I am sure many of us have had instances where someone “offered” their advice on what is the best way to manage our illnesses. They are not medical professionals and many of them don’t suffer from the disease themselves. They present their beliefs as scientific dogma, often referring to something they have read or heard and have formed an opinion about.
I have had people ask why I choose to take traditional MS medication as opposed to holistic or natural therapy. Their opinion is emboldened by their belief that the approved therapies for MS damage the body over time, that they are a conglomerate of pharmaceutical companies, insurance companies and medical professionals for financial gain, and they do not guarantee the disease will not progress. My response is that nothing is guaranteed.
I have been told, as if I am uninformed, that MS is an inflammatory disease. A few have declared that reducing the inflammation in my body will “cure” my disease. That is not the case. While there is a multitude of evidence to support that symptoms of MS can be reduced and/or alleviated by eating foods that reduce inflammation, I have not yet seen any empirical evidence to prove that belief.
More important, I am well aware there are people with chronic illness who employ different treatment options, and I feel confident avowing that treatment is a personal choice. It is totally up to individuals, their families and/or their medical providers to determine what is best.
MS and chronic illness are frustrating enough. There are plenty of scenarios to imagine and decisions to make without any unnecessary outside influences. Most of us living with this disease, or any chronic illness, are well-versed. We have done more research than you can imagine. We actually live with the disease and that is the reason we have the autonomy to decide what we think is best. I know there are people who refuse to take the approved medications and they consider other options. There also are those, like me, who choose to take approved courses of therapy.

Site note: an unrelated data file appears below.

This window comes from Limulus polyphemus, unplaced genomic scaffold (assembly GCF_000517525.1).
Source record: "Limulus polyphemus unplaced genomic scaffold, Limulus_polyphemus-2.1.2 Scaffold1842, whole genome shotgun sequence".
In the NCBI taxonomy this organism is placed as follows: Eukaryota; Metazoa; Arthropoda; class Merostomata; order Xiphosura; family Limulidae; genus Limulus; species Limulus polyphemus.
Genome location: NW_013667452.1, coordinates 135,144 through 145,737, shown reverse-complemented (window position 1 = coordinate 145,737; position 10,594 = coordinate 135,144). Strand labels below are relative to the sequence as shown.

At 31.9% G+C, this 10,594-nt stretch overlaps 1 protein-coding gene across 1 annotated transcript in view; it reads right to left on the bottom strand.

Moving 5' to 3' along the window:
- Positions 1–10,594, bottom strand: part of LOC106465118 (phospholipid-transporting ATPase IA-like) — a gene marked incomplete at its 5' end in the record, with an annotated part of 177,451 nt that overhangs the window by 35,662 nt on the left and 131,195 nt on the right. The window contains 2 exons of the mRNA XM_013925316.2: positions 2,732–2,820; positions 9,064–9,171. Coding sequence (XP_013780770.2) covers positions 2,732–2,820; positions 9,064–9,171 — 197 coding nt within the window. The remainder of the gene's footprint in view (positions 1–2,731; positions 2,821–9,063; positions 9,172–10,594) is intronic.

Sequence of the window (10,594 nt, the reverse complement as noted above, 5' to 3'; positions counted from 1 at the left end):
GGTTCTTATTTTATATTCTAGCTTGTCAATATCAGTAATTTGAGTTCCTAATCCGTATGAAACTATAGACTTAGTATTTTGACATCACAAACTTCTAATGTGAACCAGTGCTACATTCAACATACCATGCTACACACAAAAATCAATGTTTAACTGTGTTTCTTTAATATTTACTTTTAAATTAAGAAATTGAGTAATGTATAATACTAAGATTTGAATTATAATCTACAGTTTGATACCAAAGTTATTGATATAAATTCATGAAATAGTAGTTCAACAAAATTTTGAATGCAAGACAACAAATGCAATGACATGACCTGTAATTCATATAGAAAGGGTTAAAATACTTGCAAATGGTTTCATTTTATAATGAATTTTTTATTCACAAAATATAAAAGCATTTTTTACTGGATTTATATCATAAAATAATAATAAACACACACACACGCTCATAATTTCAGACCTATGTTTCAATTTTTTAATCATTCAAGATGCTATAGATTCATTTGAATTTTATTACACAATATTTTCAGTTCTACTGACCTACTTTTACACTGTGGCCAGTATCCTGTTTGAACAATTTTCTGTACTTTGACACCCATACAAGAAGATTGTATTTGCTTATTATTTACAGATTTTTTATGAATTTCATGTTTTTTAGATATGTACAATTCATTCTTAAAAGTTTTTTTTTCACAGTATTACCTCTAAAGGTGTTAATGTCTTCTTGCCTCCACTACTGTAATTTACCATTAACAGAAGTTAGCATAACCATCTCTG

While I can acknowledge that diet and exercise are important and may afford a better quality of life, for anyone to proclaim a cure for a disease that has none is detrimental. It is a fallacy. Most of us are trying to survive the best way we know how. Please be reminded that if you’ve heard of these “remedies,” chances are we have, too. We are awaiting the day a cure is announced.
Until then, please refrain from spreading false information. I am not telling you what to believe; I am simply asking you to be mindful of inflicting your beliefs upon others and declaring they are factual. What works for some may not work for others. It is not our decision to make, and it is not our right to form an opinion, about what others decide regarding their personal journey with MS and chronic illness.
I am politely asking that you carefully consider the magnitude of your unsolicited advice. Concern is genuinely appreciated, but your your advice may not be best, and your opinions may be offensive.
Note: Multiple Sclerosis News Today is strictly a news and information website about the disease. It does not provide medical advice, diagnosis, or treatment. This content is not intended to be a substitute for professional medical advice, diagnosis, or treatment. Always seek the advice of your physician or other qualified health provider with any questions you may have regarding a medical condition. Never disregard professional medical advice or delay in seeking it because of something you have read on this website. The opinions expressed in this column are not those of Multiple Sclerosis News Today, or its parent company, BioNews Services, and are intended to spark discussion about issues pertaining to multiple sclerosis.
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